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    Quote Originally Posted by itwasntme View Post
    I spared them their miserable lives on the assumption this might be the case.
    Admissions has nothing to do with programs.

    I still feel for the money people pay for college there should be some people there that specialize
    There are, unless your college sucks, they are academic advisers. Normally, you are REQUIRED to see them before you enroll in any classes.
  9. goodlun is online now
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    Posted On:
    11/05/2012 12:58am

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    Hell yeah! Hell no!
    I am of the mindset that if you can't figure this **** out without an academic adviser than your really not ready for college.

    Is this the school in question?
    http://www1.abtech.edu/

    Cause if it is here is the part of the site that will tell you everything an academic adviser knows and more as they are often wrong about ****
    http://www1.abtech.edu/content/publications/catalog
    Download the catalog and read that **** it will tell you everything you need to know.

    Don't expect academics to know **** about the REAL world. For that you need to find adjunct staff that are still working in the field who teach for the hell of it or a little extra spending money.
  10. Rivington is offline
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    Posted On:
    11/05/2012 2:41am

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    Hell yeah! Hell no!
    OP, if your interest is in computers, you don't even need a degree, you need expertise. Most of the computer security guys I know are college drop-outs, and they pull down six figures because they have the skills, which they developed through endless studying and and hacking and whatnot since childhood. And I'm in the California Bay Area—folks like I'm talking about compete against kids with degrees from Stanford and UC Berkeley and trash them.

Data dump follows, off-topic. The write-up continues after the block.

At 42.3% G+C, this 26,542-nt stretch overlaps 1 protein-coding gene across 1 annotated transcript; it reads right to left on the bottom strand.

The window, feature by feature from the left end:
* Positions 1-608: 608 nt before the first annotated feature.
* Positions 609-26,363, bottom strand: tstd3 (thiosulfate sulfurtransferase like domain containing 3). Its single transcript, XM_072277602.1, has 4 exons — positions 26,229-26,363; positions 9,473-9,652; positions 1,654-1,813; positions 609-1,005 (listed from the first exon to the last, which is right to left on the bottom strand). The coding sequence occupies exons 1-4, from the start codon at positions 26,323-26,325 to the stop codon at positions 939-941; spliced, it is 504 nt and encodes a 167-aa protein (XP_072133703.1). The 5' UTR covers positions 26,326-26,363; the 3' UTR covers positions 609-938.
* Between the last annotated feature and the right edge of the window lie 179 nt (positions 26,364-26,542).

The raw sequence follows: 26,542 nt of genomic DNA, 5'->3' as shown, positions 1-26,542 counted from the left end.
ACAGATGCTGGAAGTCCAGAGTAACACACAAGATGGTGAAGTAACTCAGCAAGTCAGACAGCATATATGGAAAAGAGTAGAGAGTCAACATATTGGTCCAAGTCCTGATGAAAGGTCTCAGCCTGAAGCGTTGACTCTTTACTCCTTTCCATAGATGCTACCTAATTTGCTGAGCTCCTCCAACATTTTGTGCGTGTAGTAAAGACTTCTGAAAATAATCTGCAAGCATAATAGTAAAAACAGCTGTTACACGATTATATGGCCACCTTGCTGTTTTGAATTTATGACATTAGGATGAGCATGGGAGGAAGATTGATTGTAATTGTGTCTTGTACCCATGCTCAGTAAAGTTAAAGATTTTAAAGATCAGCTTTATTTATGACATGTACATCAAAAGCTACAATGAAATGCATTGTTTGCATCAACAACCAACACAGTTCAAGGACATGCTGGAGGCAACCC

Of the few that I know who do have degrees, some have them in any dumb thing, including English and philosophy. They just developed their skills on the side. Of course, plenty of pros do have CS or IT degrees from legitimate four-year colleges. If you have the skills in "computers", what you majored in isn't relevant. If you don't have the skills, it just won't happen for you. This is, I think, what goodlun is trying to express.

    The skills what pay the bills is generally not something you're going to get from a community college degree and a "me hear money in computer ook ook" attitude. A cc degree is useful for getting credits out of the way on the cheap, or for straightforward vocational stuff—refrigeration, phlebotomy, etc.

    You seem to be looking for whatever opportunity that might lead to you walking into some Big Office Building, saying, "Hello, I am here for my Good Job," and having the receptionist smile and respond, "Yes, right this way sir. We have a Good Job set aside for you." This is not how the economy works, and it ain't ever going to again. Even in the STEM fields, there are plenty of unemployed chemists and engineers these days—and plenty of gainfully employed ones. The main difference between them is that the unemployeds are generally the "ook ook me have degree" types, and the employed ones are rock stars. If you're just going to to wander into college to Get a Good Job, you're not going to get one. You will be doing physical labor, or service scutwork, or living off your romantic partner.